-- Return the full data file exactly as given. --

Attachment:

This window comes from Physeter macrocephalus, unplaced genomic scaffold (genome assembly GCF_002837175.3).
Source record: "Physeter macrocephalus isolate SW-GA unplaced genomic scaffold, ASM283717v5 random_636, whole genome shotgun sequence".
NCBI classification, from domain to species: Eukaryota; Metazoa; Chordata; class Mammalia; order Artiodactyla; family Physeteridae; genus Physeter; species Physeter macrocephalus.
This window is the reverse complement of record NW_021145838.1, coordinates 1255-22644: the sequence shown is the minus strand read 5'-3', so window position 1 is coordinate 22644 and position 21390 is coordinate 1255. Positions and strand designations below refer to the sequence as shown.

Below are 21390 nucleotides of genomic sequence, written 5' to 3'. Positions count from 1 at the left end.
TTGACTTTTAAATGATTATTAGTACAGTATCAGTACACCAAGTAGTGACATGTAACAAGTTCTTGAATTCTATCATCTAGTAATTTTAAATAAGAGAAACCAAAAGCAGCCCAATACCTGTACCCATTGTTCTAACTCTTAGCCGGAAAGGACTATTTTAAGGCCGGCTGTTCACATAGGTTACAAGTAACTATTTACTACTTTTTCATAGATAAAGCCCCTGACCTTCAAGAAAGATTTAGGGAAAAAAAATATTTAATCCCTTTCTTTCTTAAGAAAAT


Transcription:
This window comes from Physeter macrocephalus, unplaced genomic scaffold (genome assembly GCF_002837175.3).
Source record: "Physeter macrocephalus isolate SW-GA unplaced genomic scaffold, ASM283717v5 random_636, whole genome shotgun sequence".
NCBI classification, from domain to species: Eukaryota; Metazoa; Chordata; class Mammalia; order Artiodactyla; family Physeteridae; genus Physeter; species Physeter macrocephalus.
This window is the reverse complement of record NW_021145838.1, coordinates 1255-22644: the sequence shown is the minus strand read 5'-3', so window position 1 is coordinate 22644 and position 21390 is coordinate 1255. Positions and strand designations below refer to the sequence as shown.

Below are 21390 nucleotides of genomic sequence, written 5' to 3'. Positions count from 1 at the left end.
TTGACTTTTAAATGATTATTAGTACAGTATCAGTACACCAAGTAGTGACATGTAACAAGTTCTTGAATTCTATCATCTAGTAATTTTAAATAAGAGAAACCAAAAGCAGCCCAATACCTGTACCCATTGTTCTAACTCTTAGCCGGAAAGGACTATTTTAAGGCCGGCTGTTCACATAGGTTACAAGTAACTATTTACTACTTTTTCATAGATAAAGCCCCTGACCTTCAAGAAAGATTTAGGGAAAAAAAATATTTAATCCCTTTCTTTCTTAAGAAAAT